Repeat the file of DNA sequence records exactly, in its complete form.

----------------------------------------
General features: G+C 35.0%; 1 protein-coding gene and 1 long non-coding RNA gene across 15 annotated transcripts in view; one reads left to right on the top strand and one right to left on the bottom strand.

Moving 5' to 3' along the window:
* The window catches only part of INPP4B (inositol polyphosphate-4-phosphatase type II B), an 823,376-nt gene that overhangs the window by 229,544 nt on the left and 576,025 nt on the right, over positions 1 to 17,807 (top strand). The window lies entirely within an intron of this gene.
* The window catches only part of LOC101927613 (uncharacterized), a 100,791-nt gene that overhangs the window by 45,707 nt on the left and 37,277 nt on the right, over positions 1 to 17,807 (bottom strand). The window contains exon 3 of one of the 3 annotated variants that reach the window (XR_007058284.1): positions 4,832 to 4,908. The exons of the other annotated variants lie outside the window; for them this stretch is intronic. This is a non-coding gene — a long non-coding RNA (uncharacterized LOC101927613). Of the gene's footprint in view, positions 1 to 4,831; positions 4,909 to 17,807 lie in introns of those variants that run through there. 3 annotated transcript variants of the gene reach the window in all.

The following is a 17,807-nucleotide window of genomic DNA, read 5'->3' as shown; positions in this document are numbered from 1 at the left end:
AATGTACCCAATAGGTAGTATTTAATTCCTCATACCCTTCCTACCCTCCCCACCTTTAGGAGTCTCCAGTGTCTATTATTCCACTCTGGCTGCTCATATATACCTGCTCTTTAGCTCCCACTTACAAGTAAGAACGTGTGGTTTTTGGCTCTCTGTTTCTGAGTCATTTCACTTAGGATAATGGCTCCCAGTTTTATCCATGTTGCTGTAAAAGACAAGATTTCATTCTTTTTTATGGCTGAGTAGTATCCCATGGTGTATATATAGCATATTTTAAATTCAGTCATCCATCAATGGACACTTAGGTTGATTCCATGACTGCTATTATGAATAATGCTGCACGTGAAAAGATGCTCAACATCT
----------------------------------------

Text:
General features: G+C 35.0%; 1 protein-coding gene and 1 long non-coding RNA gene across 15 annotated transcripts in view; one reads left to right on the top strand and one right to left on the bottom strand.

Moving 5' to 3' along the window:
* The window catches only part of INPP4B (inositol polyphosphate-4-phosphatase type II B), an 823,376-nt gene that overhangs the window by 229,544 nt on the left and 576,025 nt on the right, over positions 1 to 17,807 (top strand). The window lies entirely within an intron of this gene.
* The window catches only part of LOC101927613 (uncharacterized), a 100,791-nt gene that overhangs the window by 45,707 nt on the left and 37,277 nt on the right, over positions 1 to 17,807 (bottom strand). The window contains exon 3 of one of the 3 annotated variants that reach the window (XR_007058284.1): positions 4,832 to 4,908. The exons of the other annotated variants lie outside the window; for them this stretch is intronic. This is a non-coding gene — a long non-coding RNA (uncharacterized LOC101927613). Of the gene's footprint in view, positions 1 to 4,831; positions 4,909 to 17,807 lie in introns of those variants that run through there. 3 annotated transcript variants of the gene reach the window in all.

The following is a 17,807-nucleotide window of genomic DNA, read 5'->3' as shown; positions in this document are numbered from 1 at the left end:
AATGTACCCAATAGGTAGTATTTAATTCCTCATACCCTTCCTACCCTCCCCACCTTTAGGAGTCTCCAGTGTCTATTATTCCACTCTGGCTGCTCATATATACCTGCTCTTTAGCTCCCACTTACAAGTAAGAACGTGTGGTTTTTGGCTCTCTGTTTCTGAGTCATTTCACTTAGGATAATGGCTCCCAGTTTTATCCATGTTGCTGTAAAAGACAAGATTTCATTCTTTTTTATGGCTGAGTAGTATCCCATGGTGTATATATAGCATATTTTAAATTCAGTCATCCATCAATGGACACTTAGGTTGATTCCATGACTGCTATTATGAATAATGCTGCACGTGAAAAGATGCTCAACATCT